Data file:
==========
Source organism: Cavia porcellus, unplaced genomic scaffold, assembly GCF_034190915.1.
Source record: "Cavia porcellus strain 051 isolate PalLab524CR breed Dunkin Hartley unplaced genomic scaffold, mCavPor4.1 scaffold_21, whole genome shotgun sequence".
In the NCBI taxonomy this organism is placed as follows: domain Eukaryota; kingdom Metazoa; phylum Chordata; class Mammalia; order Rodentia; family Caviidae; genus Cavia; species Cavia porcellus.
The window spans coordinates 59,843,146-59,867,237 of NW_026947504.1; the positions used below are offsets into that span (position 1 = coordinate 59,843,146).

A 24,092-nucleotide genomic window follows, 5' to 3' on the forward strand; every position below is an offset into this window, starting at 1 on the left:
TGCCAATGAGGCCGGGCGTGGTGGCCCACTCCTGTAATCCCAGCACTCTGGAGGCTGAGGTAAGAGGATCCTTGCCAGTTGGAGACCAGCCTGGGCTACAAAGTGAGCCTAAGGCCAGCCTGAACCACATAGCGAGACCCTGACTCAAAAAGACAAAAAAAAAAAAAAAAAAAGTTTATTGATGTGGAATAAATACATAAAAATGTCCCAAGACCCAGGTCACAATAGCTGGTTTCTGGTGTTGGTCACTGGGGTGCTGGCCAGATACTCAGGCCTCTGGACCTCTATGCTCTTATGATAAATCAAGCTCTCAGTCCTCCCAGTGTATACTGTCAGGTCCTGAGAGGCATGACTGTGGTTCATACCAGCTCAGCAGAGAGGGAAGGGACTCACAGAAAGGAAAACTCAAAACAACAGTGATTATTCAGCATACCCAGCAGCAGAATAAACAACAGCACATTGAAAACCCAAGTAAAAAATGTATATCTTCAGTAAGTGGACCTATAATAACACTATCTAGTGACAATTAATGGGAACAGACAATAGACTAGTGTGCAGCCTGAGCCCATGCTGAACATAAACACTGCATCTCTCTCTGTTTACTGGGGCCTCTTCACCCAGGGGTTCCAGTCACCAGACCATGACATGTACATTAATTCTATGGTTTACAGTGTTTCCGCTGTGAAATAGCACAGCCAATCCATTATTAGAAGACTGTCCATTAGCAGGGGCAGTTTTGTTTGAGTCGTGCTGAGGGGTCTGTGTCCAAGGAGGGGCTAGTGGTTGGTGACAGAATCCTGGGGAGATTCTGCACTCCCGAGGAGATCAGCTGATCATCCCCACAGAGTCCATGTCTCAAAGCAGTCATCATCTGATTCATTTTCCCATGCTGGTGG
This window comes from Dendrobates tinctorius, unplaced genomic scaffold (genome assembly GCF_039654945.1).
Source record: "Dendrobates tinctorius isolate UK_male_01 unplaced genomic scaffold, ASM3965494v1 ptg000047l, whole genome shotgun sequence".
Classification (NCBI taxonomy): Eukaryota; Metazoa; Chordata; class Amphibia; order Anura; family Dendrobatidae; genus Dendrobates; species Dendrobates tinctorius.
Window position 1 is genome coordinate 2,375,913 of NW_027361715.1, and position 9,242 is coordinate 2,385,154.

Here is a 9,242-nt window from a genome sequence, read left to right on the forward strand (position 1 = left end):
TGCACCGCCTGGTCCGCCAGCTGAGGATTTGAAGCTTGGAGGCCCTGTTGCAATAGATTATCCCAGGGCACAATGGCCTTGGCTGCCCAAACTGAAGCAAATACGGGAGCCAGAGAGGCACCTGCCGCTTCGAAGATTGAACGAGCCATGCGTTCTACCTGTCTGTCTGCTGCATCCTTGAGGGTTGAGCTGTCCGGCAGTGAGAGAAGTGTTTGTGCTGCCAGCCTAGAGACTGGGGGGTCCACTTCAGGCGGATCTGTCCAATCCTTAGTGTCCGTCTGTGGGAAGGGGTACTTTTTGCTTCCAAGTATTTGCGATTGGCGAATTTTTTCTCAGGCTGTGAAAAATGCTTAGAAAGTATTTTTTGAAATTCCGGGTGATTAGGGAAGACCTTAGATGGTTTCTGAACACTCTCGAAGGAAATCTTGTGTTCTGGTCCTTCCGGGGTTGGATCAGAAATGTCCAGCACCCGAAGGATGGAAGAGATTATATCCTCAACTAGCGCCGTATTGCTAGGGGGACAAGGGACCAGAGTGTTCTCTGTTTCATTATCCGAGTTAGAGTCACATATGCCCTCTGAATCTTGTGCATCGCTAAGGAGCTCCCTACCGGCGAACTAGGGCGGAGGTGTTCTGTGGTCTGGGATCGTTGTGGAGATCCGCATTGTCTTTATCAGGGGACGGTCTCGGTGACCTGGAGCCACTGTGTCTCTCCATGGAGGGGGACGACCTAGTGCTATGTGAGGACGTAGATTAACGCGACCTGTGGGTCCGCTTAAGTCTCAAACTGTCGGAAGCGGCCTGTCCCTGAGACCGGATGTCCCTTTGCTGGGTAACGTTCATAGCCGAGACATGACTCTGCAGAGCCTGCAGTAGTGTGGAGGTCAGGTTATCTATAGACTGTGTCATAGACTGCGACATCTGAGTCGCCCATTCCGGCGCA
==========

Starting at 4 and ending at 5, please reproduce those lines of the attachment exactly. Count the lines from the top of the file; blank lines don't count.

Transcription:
The window spans coordinates 59,843,146-59,867,237 of NW_026947504.1; the positions used below are offsets into that span (position 1 = coordinate 59,843,146).

A 24,092-nucleotide genomic window follows, 5' to 3' on the forward strand; every position below is an offset into this window, starting at 1 on the left: